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Spring is blooming in the West Washington Park neighborhood. —Photo by Sarah Boyum

5280 Neighborhood Guide: Wash Park West

This is part of a monthly series on 5280.com about Denver's niche, new, and veteran neighborhoods.

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This petite neighborhood is considered one of Denver’s most livable spaces. The area has a bubble effect—it sits barely south of Baker’s booming ‘hood and South Broadway dives, west of the ever-busy Washington Park, and walking distance to South Pearl Street, but maintains the air of quiet suburbia perfectly suited for families and professionals. Colloquially known as West Wash Park, the ‘hood is heavily residential, filled with early-20th century houses that have been turned into multi-unit rentals, and offers easy access to a variety of essential and just-for-fun amenities. (Think: grocery stores and fitness clubs, and watering holes and music venues.) Whether you’re a city dweller searching for a new date-night spot, or a Sunday volleyball player looking for a new place to fuel up and wind down after summer games, this residential stalwart offers many fun ways to recharge your routine.

(Check out 5280‘s Neighborhood Guide series)

Boundaries: Alameda Avenue to the north, Downing Street to the east, Mississippi Avenue and I-25 to the south, and Broadway to the west.

The Vibe: Local spots where urbanites and nearby residents—mostly 20- and 30-something renters, young-families, and homeowners—hang; foodies visiting the hood’s rich and varied selection of eateries; joggers finishing their loop at the adjacent Wash Park.

Main Drag: There isn’t one, really. Wash Park West’s destinations are spread throughout the densely populated, .82 square-mile neighborhood.


YOUR ITINERARY:

Grub: Head to the French-inspired Vert Kitchen for homemade sandwiches (try the curried chicken), or a fast-casual brunch. (Or not so casual: They also sell bottles of champagne.) For Greek food—a genre that’s a little sparse in Denver—Pete’s Central One is a mainstay. Wash Park West is also a great destination for Asian cuisine, and Thai Basil, although a chain, serves up the best green curry in that neighborhood. Next door, Fontana Sushi rolls up creative specials, like the Spiderman, which adds extra crab, spicy mayo, and eel sauce to the already scrumptious Spider roll.

Get Some Work Done: Head to the cutely named Wash Perk for a home-away-from-home spot to pull out the laptop. The wifi is password-free, the coffee is fresh, and they serve pastries as well as gluten-free burritos.

Break a Sweat: For a neighborhood with such tight boundaries, it packs a punch in martial arts and fitness studios (pun very much intended). Take one of Pearl Street Fitness’ hundred-plus weekly classes (they’re also part of ClassPass); practice your Vinyasa at Ivengar Yoga Center; learn Krav Maga at Evolve Martial Arts & Fitness; or get self-defense training at Denver Kung Fu.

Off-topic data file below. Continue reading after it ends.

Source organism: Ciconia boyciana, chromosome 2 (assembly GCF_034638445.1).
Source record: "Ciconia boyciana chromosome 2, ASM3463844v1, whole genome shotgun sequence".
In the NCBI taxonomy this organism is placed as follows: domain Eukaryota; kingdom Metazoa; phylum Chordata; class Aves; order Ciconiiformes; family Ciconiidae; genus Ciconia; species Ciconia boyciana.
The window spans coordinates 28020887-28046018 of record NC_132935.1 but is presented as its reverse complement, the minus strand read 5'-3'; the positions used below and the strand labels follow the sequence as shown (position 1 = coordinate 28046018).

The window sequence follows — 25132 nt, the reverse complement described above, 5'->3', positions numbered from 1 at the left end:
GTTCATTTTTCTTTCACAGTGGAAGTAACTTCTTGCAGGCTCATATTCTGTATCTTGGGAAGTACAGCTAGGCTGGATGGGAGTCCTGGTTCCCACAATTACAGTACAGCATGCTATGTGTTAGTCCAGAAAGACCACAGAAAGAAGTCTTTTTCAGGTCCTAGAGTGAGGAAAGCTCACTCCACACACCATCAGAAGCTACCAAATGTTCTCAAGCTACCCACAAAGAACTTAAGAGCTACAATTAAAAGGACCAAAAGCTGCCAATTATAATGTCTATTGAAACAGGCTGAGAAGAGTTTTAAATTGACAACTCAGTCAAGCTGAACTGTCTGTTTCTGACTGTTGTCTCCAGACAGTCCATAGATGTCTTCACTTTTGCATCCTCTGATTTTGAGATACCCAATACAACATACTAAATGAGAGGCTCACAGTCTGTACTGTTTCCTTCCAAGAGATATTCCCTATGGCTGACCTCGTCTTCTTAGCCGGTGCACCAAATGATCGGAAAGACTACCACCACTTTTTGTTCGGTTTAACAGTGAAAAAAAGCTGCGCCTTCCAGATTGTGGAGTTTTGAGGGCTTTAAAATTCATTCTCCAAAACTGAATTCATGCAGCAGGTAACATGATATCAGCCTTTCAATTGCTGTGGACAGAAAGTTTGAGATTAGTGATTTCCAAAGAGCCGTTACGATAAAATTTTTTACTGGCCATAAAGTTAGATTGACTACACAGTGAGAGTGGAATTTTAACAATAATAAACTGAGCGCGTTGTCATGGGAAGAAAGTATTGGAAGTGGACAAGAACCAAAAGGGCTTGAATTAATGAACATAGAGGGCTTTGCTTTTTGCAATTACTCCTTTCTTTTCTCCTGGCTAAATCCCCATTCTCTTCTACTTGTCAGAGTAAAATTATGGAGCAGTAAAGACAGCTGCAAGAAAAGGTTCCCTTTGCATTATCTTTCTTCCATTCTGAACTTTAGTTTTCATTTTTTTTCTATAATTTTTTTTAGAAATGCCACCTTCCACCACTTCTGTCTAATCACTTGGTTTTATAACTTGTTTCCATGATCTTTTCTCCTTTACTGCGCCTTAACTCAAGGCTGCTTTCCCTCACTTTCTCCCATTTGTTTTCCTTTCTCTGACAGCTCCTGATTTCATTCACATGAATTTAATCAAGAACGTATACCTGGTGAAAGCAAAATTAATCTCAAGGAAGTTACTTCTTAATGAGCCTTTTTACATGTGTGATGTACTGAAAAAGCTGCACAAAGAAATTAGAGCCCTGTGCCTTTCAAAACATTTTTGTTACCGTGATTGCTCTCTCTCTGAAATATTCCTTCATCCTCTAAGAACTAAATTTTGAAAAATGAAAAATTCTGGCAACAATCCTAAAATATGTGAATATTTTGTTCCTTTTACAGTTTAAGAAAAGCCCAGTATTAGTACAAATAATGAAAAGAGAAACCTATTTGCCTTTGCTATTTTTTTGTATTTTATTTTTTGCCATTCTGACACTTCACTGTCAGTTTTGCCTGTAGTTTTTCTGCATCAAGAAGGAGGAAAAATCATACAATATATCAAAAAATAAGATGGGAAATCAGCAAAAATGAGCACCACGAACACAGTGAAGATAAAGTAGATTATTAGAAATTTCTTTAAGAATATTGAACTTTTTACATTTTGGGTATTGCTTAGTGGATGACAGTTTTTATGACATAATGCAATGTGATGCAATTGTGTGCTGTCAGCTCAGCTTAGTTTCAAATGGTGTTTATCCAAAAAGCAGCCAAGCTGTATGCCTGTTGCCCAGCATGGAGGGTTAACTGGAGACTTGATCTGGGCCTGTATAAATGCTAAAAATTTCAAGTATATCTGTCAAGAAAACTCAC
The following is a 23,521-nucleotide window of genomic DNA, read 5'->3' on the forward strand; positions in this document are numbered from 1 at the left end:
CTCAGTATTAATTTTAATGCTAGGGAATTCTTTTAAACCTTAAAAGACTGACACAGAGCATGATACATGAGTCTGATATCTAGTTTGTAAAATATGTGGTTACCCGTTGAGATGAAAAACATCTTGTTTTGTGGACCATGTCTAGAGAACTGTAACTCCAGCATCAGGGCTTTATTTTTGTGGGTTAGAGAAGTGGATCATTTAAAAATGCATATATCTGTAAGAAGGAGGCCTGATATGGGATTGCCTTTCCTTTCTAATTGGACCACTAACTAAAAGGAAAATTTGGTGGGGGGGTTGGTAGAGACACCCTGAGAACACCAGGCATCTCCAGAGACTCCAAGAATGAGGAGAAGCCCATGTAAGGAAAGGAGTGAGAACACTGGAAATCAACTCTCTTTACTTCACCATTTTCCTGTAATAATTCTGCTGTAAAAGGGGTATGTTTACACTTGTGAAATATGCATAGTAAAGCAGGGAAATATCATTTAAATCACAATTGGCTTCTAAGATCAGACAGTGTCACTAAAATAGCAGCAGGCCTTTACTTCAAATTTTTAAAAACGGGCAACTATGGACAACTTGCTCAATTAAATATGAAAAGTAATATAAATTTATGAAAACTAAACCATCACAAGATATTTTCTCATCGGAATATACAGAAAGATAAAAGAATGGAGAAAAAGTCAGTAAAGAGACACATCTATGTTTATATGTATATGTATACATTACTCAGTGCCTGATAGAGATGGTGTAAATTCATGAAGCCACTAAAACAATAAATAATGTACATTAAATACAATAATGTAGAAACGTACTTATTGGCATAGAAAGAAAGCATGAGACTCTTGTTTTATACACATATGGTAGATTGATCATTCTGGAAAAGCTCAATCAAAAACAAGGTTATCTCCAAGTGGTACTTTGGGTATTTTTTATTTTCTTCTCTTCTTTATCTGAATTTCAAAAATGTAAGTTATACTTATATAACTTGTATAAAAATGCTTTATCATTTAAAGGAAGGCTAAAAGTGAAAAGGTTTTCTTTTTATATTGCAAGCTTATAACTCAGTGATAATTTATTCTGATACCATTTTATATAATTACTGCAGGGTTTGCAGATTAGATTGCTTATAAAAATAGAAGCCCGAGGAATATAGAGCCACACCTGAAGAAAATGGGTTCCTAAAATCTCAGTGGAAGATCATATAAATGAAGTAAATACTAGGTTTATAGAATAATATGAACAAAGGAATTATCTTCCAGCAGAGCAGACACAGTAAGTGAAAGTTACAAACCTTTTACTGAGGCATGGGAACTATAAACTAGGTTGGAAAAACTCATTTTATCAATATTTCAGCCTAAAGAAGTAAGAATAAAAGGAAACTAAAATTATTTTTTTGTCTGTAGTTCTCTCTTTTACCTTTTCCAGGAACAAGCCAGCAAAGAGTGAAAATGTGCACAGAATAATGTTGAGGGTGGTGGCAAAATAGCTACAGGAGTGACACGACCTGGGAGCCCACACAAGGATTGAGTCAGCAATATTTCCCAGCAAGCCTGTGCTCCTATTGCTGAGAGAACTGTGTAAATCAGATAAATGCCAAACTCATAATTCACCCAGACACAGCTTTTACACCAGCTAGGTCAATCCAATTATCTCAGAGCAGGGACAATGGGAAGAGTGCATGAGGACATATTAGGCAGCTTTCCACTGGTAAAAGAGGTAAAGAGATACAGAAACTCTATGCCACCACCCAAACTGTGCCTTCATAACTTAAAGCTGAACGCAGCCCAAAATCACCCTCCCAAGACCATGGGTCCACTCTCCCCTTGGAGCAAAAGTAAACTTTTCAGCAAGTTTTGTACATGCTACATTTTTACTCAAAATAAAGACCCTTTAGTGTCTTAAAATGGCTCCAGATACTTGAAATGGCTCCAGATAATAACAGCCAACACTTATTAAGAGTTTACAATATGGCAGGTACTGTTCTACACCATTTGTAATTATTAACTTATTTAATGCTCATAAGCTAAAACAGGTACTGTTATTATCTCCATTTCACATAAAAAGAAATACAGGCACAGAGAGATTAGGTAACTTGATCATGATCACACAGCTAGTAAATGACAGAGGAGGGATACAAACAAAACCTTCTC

Date Night: A visit to the Chowder Room is like a mini vacation to the Northeast. The seafood eatery truly feels like you’re near the sunny shores of Maine, and the service and décor are both casual and laid-back, providing a no-pressure atmosphere perfect for a first date. Their seafood is exceptional; order the coconut shrimp to start.

After dinner, head to the Syntax Physic Opera. The new bar and venue—it opened in June 2014—is a self-described “love poem to 1960s Denver,” and a living museum. Portraits of Rocky Mountain News’ founder William N. Byers and Sand Creek Massacre dissident and hero Silas S. Soule hang on the walls, along with local, rotating artwork, and a glass display of 1860s pistols. This bar is the cool hangout that came before the popular recreation of Prohibition-era speakeasies.

For a white table clothed affair, head to one of Denver’s best restaurants, Bittersweet. The farm-to-table eatery, run by Olav Peterson, is truly outstanding in its dishes, design, and service. While we always expect to spend a little more on a fine-dining experience, Bittersweet is one of the only restaurants in town where we walk away truly feeling like we got our money’s worth—and then some.

Sip: Pub on Pearl is a go-to for gamedays and Thursday night wings. They also host Texas Hold ‘Em nights, the Wash Park Pub Run, and Cruiser Rocks, a pub crawl on two-wheels. Sister dives Candlelight Tavern and Kentucky Inn offer cheap drinks and games like Jenga, darts, and skiball.

Cruise: Wash Park West is one of our favorite places to bike. If you’re looking for more than a Sunday wind through Wash Park, pedal down Washington or Emerson Street for a straightaway (and currently flower-filled) urban cycling stretch. Need two wheels first? Head to the neighboring Velosoul Cyclery for locally manufactured commuter bikes.

Stroll: LeGrue’s flowershop, with two floors of bouquets and giftbaskets, is a florists’ heaven and an apt escape from wintertime blues. (Fortunately, ours are finally subsiding.) The nearby Caboose Hobbies, interestly, holds the Guinness World Record for largest toy-train shop. The family-owned store has been open since 1982, and its 18,600 square feet is full of every type of train and track part you could imagine.

Depart from Lincoln and Broadway’s busy one-ways to take the kids for a safer and quieter stroll through Wash Park West’s residential streets between Logan and Downing. It’s an excellent time of year to spot the vibrant colors of newly bloomed buds in front yards and walkways—and the unique and varied architecture of the houses aren’t bad eye candy either.

Follow digital associate editor Jerilyn Forsythe on Twitter at @jlforsyt.

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